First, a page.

Politics

Tillerson: We Won’t Mandate That Other Countries Adopt US Values

REUTERS/ Bryan R. Smith/Pool

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Jonah Bennett Contributor

Secretary of State Rex Tillerson announced Wednesday that the United States won’t mandate that other countries adopt human rights values as a precondition for a relationship.

During a speech at the Department of State, Tillerson noted that when it comes to issues like national security, relationships with other countries won’t be contingent on those countries adopting shared values like human rights. The policy has come to the forefront recently with President Donald Trump’s extended interactions with foreign leaders like Vladimir Putin, Rodrigo Duterte and overtures to North Korean leader Kim Jong-un, the Associated Press reports.

“In some circumstances, if you condition our national security efforts on someone adopting our values, we probably can’t achieve our national security goals,” Tillerson said. “It really does create obstacles.”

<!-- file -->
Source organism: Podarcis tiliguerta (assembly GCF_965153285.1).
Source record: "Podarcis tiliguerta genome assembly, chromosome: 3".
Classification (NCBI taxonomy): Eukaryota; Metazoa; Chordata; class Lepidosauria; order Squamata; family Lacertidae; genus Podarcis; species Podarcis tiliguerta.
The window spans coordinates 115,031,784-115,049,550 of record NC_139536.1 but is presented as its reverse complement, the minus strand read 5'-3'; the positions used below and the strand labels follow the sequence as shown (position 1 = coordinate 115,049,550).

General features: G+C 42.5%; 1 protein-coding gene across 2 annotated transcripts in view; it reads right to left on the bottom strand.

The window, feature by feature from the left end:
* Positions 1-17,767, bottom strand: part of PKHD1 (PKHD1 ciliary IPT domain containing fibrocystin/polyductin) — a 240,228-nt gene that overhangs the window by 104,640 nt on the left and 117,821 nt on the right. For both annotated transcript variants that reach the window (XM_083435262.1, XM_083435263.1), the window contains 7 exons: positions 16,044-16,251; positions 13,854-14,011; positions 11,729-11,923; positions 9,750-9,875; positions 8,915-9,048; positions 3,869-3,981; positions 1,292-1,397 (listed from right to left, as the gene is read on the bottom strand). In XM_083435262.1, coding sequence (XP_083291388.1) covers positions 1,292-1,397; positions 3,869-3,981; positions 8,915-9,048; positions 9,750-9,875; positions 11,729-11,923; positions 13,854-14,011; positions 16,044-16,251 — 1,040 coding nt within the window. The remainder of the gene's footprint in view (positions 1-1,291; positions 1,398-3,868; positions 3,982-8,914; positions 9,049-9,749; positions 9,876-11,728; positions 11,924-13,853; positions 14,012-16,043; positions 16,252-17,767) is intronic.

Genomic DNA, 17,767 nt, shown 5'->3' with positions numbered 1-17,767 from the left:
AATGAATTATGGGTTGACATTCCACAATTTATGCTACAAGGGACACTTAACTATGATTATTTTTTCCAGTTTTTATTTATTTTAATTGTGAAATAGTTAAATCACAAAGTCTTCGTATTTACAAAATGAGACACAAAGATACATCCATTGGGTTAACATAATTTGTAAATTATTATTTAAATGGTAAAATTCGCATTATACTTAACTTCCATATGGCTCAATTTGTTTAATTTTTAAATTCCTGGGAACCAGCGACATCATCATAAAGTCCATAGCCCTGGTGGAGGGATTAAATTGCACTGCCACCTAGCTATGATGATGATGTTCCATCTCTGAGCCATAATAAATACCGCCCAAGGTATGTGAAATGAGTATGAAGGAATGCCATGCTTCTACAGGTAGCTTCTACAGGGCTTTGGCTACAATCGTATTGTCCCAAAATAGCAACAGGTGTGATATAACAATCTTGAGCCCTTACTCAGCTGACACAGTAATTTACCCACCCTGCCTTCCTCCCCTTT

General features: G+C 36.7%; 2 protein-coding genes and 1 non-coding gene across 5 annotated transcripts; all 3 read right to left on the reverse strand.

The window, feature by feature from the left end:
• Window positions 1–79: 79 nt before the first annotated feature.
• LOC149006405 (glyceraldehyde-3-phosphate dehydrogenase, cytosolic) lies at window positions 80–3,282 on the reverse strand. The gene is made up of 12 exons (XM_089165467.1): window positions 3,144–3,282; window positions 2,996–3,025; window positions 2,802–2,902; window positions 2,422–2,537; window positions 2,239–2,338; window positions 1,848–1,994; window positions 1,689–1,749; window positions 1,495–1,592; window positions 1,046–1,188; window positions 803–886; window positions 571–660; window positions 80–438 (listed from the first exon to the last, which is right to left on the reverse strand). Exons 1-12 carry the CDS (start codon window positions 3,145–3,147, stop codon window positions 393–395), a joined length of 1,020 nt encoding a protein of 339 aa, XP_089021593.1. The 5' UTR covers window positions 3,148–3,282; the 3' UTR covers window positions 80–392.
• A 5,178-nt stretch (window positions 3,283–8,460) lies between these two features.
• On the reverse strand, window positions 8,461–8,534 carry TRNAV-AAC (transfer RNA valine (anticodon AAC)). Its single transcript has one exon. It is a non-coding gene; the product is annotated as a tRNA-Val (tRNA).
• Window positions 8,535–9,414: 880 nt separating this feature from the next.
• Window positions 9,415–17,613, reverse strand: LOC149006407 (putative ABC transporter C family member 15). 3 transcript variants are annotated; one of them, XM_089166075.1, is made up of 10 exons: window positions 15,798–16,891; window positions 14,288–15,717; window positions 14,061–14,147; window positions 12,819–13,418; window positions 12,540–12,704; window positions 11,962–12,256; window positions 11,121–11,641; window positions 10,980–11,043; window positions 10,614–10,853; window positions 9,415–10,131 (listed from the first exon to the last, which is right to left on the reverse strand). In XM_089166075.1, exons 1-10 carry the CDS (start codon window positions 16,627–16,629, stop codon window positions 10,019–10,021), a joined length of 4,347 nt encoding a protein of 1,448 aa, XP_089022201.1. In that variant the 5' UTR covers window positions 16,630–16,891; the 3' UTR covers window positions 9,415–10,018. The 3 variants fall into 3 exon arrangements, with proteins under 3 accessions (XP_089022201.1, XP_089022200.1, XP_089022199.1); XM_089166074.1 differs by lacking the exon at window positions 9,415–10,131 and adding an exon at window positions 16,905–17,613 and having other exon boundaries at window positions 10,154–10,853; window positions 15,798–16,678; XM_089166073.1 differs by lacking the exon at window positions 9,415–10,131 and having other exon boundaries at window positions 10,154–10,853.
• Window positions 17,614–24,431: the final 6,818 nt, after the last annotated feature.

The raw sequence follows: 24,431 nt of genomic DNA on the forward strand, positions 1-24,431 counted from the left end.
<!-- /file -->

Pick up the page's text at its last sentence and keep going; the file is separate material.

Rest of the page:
Still, those values won’t vanish. Rather, the idea behind President Donald Trump’s “America First” policy as applied to foreign affairs is that a lack of shared values in some cases won’t preclude detailed discussion and negotiation with other countries.

In March, Tillerson hinted at this new approach by lifting the Obama administration ban on the sale of F-16 fighter jets and various other weapons to Bahrain. Many in the human rights community, like Human Rights Watch, have accused the country of major abuses. The sale of the F-16 fighter jets alone is worth $2.8 billion.

Moreover, Tillerson said America has not paid close attention to which alliances in the post-Cold War era actually serve U.S. interests, and part of America First is reassessing those alliances.

“These are really important alliances, but we’ve got to bring them back into balance,” Tillerson said.

As part of executing the America First framework, Tillerson is bringing major internal changes to the State Department, though in the speech he did not announce any details about the 2,300 jobs he intends to cut.

Currently, the State Department employs 75,000 people around the world.

“I can promise you that when this is all done, you’re going to have a much more satisfying, fulfilling career,” Tillerson said. “Because you’re going to feel better about what you’re doing.”

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